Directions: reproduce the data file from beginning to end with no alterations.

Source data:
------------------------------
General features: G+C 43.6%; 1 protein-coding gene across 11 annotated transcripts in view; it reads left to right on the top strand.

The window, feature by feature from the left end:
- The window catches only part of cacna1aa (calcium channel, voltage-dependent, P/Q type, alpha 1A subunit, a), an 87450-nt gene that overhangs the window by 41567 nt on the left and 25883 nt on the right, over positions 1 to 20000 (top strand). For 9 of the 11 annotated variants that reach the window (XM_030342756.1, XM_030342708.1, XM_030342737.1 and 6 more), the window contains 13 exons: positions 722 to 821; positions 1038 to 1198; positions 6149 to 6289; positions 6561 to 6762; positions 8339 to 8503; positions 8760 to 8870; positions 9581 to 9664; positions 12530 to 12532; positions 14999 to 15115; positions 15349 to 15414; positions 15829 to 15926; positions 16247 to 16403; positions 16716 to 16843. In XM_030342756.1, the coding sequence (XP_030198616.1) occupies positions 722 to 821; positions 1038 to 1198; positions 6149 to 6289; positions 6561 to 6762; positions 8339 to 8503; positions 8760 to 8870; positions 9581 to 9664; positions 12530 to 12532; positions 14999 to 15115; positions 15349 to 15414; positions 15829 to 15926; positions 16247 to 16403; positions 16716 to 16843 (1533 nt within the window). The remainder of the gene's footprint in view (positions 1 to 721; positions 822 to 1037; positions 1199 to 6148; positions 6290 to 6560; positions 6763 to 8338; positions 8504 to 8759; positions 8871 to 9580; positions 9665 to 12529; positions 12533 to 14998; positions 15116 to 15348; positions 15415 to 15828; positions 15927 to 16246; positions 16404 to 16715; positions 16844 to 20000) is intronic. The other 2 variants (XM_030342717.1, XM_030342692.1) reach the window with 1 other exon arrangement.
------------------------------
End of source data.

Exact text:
General features: G+C 43.6%; 1 protein-coding gene across 11 annotated transcripts in view; it reads left to right on the top strand.

The window, feature by feature from the left end:
- The window catches only part of cacna1aa (calcium channel, voltage-dependent, P/Q type, alpha 1A subunit, a), an 87450-nt gene that overhangs the window by 41567 nt on the left and 25883 nt on the right, over positions 1 to 20000 (top strand). For 9 of the 11 annotated variants that reach the window (XM_030342756.1, XM_030342708.1, XM_030342737.1 and 6 more), the window contains 13 exons: positions 722 to 821; positions 1038 to 1198; positions 6149 to 6289; positions 6561 to 6762; positions 8339 to 8503; positions 8760 to 8870; positions 9581 to 9664; positions 12530 to 12532; positions 14999 to 15115; positions 15349 to 15414; positions 15829 to 15926; positions 16247 to 16403; positions 16716 to 16843. In XM_030342756.1, the coding sequence (XP_030198616.1) occupies positions 722 to 821; positions 1038 to 1198; positions 6149 to 6289; positions 6561 to 6762; positions 8339 to 8503; positions 8760 to 8870; positions 9581 to 9664; positions 12530 to 12532; positions 14999 to 15115; positions 15349 to 15414; positions 15829 to 15926; positions 16247 to 16403; positions 16716 to 16843 (1533 nt within the window). The remainder of the gene's footprint in view (positions 1 to 721; positions 822 to 1037; positions 1199 to 6148; positions 6290 to 6560; positions 6763 to 8338; positions 8504 to 8759; positions 8871 to 9580; positions 9665 to 12529; positions 12533 to 14998; positions 15116 to 15348; positions 15415 to 15828; positions 15927 to 16246; positions 16404 to 16715; positions 16844 to 20000) is intronic. The other 2 variants (XM_030342717.1, XM_030342692.1) reach the window with 1 other exon arrangement.